Thursday, March 2, 2017

Have we found a site for the next Galactic Empire?

Picture of MarsIn the last week or two there has been much excitement about the discovery of seven earth-sized, rocky planets orbiting a dim star thirty-nine light years away. Sure, that's a great start. But how likely are we to find a second Earth in that lot?

And even if we do, will we colonize? Start up the next Galactic Empire?

Like all other animals we are closely attuned to our environment, more so than many of us actually realize anymore. In these days of electricity we can heat or cool our homes, spend half the night watching TV, or reading books, source food from all over the world so nothing is ever out of season, cross distances that took years in days. Yet we cannot escape the factors which shaped us.
I think there are five vital factors we will not easily overcome.

Our perception of time

I use the word 'perception' advisedly, because time is something we measure for ourselves to put ourselves into context, if you will. But whether we think the sun is rising where we are, or setting, our bodies are built to expect a 'day' of twenty-four hours or so, because that's how long it takes for our planet to revolve on its axis. What's more, if we are suddenly wrenched from one time of day to another, as happens with long distance air travel, it takes time for our bodies to adjust. (It's called jet lag) We don't know how long the 'day' is on those alien planets. They may be tidally locked, like the moon, or like Venus where the day is 116 Earth days long. Or they may whizz around their axis in hours like Jupiter, which rotates in a little under ten of our hours.

Gravity

We have evolved to suit the amount of force the planet exerts upon is. The advent of space travel and weightlessness has proved how important gravity is to our ability to function. Without gravity our bones lose density and muscles atrophy. For our seven newly-discovered planets this is a huge plus.

Atmosphere

Most of our atmosphere, what we breathe, is nitrogen, with twenty-three percent oxygen and a bunch of other gases in smaller quantities, including carbon dioxide. It also has a level of density. There's more of it at lower altitude (see gravity). See what happens to mountain climbers if they climb before becoming acclimatized. Their bodies can't cope. And if that mixture of gases changes past a certain level of tolerance, then what? We don't know anything about the atmosphere of our seven planets. As Donna pointed out, being in the star's Goldilocks zone doesn't prove much. Mars and Venus are both in our sun's Goldilocks zone, but Venus, which is about the same size as Earth, has a hellish atmosphere, and Mars, which is much smaller than Earth, has hardly any atmosphere at all.

Temperature

Humans exist in an apparently wide range of climates, providing they can find protection from the elements. But the range is actually not that wide in the scheme of things. That very dim star is therefore something of a worry if we actually want to roam around without spacesuits, and grow food.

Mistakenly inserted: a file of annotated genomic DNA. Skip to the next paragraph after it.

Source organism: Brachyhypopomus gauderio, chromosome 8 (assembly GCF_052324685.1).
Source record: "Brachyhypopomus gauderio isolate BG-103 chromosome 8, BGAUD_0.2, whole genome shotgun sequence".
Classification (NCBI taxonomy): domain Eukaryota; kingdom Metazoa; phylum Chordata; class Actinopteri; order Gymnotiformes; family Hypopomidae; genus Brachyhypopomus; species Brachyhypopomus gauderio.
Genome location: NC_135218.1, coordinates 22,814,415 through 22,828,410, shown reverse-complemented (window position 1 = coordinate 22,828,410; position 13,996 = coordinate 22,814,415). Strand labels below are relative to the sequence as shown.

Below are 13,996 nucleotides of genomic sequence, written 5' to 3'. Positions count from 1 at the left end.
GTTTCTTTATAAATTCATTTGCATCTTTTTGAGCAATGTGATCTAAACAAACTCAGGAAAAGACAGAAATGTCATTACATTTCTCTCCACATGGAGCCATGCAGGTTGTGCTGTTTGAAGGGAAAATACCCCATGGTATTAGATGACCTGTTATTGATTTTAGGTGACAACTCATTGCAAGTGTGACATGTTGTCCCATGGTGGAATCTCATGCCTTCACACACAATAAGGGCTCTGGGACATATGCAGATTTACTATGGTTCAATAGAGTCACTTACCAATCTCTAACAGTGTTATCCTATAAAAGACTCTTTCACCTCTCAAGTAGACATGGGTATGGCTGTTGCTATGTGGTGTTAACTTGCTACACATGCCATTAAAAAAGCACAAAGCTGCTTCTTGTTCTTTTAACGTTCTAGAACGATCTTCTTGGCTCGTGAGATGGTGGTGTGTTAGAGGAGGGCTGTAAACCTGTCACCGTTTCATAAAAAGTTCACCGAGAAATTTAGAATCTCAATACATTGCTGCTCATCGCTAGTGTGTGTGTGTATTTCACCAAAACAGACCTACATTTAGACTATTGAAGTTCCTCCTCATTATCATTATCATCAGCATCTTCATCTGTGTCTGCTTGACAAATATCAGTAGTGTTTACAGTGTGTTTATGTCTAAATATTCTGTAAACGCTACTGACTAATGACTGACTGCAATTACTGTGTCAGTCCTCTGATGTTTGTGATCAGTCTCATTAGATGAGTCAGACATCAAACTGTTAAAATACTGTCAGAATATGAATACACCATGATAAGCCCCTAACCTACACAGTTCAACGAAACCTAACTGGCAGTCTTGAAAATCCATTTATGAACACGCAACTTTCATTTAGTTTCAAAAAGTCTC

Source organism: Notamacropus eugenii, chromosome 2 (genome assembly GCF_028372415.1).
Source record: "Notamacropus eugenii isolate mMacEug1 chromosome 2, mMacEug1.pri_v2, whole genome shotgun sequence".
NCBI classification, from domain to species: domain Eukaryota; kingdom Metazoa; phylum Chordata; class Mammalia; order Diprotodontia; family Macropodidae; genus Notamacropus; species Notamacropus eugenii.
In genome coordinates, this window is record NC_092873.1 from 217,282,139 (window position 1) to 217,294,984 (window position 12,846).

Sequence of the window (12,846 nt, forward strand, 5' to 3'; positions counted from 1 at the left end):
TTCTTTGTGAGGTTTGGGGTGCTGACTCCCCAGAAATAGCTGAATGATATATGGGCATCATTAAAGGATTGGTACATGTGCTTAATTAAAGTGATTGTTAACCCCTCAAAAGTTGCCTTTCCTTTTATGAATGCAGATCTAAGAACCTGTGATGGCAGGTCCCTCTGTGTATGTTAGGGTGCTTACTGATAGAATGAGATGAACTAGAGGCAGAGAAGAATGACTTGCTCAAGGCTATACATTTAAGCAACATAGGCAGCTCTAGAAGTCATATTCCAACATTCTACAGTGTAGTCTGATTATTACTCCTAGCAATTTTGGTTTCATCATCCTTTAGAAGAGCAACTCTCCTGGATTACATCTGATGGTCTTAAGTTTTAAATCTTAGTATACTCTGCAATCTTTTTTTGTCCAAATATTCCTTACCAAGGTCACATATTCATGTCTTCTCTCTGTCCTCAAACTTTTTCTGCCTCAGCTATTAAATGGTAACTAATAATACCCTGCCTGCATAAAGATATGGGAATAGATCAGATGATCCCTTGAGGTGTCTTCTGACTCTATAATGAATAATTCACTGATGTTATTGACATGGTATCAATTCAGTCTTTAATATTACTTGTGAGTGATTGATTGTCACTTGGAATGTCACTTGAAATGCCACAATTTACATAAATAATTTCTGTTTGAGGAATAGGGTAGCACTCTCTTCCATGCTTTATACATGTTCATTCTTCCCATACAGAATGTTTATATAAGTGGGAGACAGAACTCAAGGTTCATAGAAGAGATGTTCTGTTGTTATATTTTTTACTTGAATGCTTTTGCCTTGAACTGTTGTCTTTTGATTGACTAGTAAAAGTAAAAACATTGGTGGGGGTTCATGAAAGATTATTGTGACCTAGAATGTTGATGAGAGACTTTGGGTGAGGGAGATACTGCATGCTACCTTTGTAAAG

Light

Earth orbits a G class star which emits light towards the red end of the spectrum. We're used to seeing colors in that light. If we lived on a world orbiting a cooler star with redder light, or a brighter star with more bluish light, we'd see colors differently. But this is one where I think we'd get used to it very quickly.

Can it be done?

The recent movie The Martian did an amazing job of illustrating the problems associated with trying to live on a planet with a dim sun, not much atmosphere, and cold temperatures.

Humans are adaptable. That's why the species has been so successful. But even so, we've only ever had to adapt to the extremes of one planet. If humans are to venture to other planets and live without space suits I believe we will have two choices; terraform the planet into another Earth or modify the settlers to cope with the conditions. That would mean physically very different races of humanity occupying different planets.

SF can offer plenty of examples. One that springs to mind is Moon and McCaffrey's joint effort, Sassinak, where members of the Star Fleet have different body characteristics, depending on which planet they come from. That can be accomplished through genetic engineering, or by creating cyborgs.


I admit I don't take that route in my own writing. I simply assume all planets are earthlike, with only small variations in light, heat, time and gravity. Moon and McDevitt both used terra-formed planets in their imaginary universes - although it's hard to terra-form planetary rotation, length of year, and mass. But that doesn't mean all those variations can't be found in the space surrounding the planets they dream up. It is the reality of space.

This is a very exciting time to be alive. As our equipment improves we'll be able to learn more and more about the planets out there. The James Webb telescope will be up and running soon, opening up more and more possibilities. The planet circling Proxima B is close enough for better study. I look forward to the results.

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